A Legend around Rutgers University is Michelle DeFreese. She chose David’s path. She started as a sophomore transfer student to RU with a best collegiate time of 1:00 in the 100-yard butterfly. Then Michelle made a commitment to underwater dolphin kicking. Her decision was to stay underwater six kicks on every push-off in every butterfly and kicking set in practice. Over time, this trained her body to function at nearly 100% of capacity despite missing some air by staying underwater longer than she was accustomed to. Gradually she developed her speed while she was underwater, especially at the end of the season. In her first six months with her new team she swam a time of 57.0 (100 yards) and broke a plateau that went back to high school when her best ever time was 59.8. The result was a large, beaming, proud smile that covered her face. She worked all summer at training hard and smart ──and staying underwater six kicks on every butterfly and kicking set. The result was 1:03 for 100 meters. The next winter she swam a 53.5 in the 100-yard butterfly and two years later 1:00.0 in the 100 meters.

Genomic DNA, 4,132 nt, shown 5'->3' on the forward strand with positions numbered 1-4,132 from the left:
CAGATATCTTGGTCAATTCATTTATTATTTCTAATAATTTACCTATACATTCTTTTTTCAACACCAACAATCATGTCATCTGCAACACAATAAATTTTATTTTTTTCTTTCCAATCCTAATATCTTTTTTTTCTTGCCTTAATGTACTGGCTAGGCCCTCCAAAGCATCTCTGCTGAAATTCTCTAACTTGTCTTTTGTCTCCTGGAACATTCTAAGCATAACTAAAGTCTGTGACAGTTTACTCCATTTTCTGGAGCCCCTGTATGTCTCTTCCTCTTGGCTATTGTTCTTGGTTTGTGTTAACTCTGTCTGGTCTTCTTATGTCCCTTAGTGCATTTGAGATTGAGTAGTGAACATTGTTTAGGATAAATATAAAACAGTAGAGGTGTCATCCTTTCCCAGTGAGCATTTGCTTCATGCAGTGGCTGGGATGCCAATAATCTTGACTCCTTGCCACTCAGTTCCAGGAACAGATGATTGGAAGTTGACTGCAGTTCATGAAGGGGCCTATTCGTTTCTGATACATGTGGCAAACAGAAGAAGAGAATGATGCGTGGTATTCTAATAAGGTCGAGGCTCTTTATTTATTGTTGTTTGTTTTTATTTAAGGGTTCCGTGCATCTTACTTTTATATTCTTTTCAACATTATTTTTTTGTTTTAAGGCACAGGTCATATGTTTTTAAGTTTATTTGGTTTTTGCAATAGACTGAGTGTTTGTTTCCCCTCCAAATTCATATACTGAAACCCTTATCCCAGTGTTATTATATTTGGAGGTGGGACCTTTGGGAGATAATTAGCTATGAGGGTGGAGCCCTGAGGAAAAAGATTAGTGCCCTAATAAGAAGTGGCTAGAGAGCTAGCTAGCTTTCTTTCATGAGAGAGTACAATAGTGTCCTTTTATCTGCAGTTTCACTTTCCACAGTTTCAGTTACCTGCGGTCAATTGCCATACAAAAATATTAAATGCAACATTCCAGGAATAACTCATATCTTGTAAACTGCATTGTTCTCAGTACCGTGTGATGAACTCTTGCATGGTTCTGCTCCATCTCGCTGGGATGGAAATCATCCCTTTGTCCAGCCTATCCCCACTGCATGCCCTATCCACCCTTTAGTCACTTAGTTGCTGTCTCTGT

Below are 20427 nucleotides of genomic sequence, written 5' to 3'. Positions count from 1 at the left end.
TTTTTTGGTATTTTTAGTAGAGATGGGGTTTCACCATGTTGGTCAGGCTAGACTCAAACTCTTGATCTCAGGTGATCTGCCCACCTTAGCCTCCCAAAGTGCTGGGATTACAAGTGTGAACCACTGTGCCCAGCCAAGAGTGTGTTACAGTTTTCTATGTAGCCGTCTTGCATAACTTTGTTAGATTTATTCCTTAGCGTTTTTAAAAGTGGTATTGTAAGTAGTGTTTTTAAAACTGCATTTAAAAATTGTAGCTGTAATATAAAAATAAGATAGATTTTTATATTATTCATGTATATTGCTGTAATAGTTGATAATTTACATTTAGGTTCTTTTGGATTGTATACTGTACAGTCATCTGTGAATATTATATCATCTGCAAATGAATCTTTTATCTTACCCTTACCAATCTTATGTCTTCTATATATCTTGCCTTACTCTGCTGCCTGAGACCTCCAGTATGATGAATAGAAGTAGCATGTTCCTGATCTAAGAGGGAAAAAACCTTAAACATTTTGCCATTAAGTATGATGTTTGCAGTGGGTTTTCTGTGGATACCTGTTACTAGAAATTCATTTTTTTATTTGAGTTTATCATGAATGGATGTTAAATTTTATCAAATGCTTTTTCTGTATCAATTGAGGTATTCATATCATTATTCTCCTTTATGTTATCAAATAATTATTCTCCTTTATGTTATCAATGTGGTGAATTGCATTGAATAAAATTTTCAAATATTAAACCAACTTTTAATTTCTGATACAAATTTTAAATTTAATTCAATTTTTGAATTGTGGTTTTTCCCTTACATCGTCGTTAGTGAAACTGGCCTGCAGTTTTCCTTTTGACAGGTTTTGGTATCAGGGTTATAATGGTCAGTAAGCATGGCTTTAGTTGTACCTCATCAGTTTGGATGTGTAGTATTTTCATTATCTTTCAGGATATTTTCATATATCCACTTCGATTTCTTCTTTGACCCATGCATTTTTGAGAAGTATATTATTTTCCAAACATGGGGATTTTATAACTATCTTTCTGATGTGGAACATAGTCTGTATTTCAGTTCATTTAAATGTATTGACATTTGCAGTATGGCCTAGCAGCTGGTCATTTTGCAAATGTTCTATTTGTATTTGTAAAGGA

Michelle’s incredible improvement in a short time is part of the reason she’s a Legend around Rutgers. Another part is she only stands 5’ 4” tall and is African-American with a little Cherokee Indian mixed in. She battled physical limits and, from her perspective, even ten years ago, a less than welcoming swimming community because of her racial heritage. At the 2004 Olympic Trials Michelle finished 11th in the 100 meter butterfly narrowly missing the final eight swimmer final and is still upset she didn’t make that Olympic Team. Dave Berkoff opened the door to innovation to show her how to break through to a new level of swimming. Michelle walked through it.
What are your limits? If Dave traveled 32 meters underwater on his backstroke start can you train yourself to travel less than half the distance he did? Everyone doesn’t have the same natural gifts to be a great dolphin kicker but coaches and swimmers can work together to discover what’s possible. You might even be surprised to find out the results. Here is what Dave did to the competition at the 1988 Olympics leading off the 400 Medley Relay for the USA: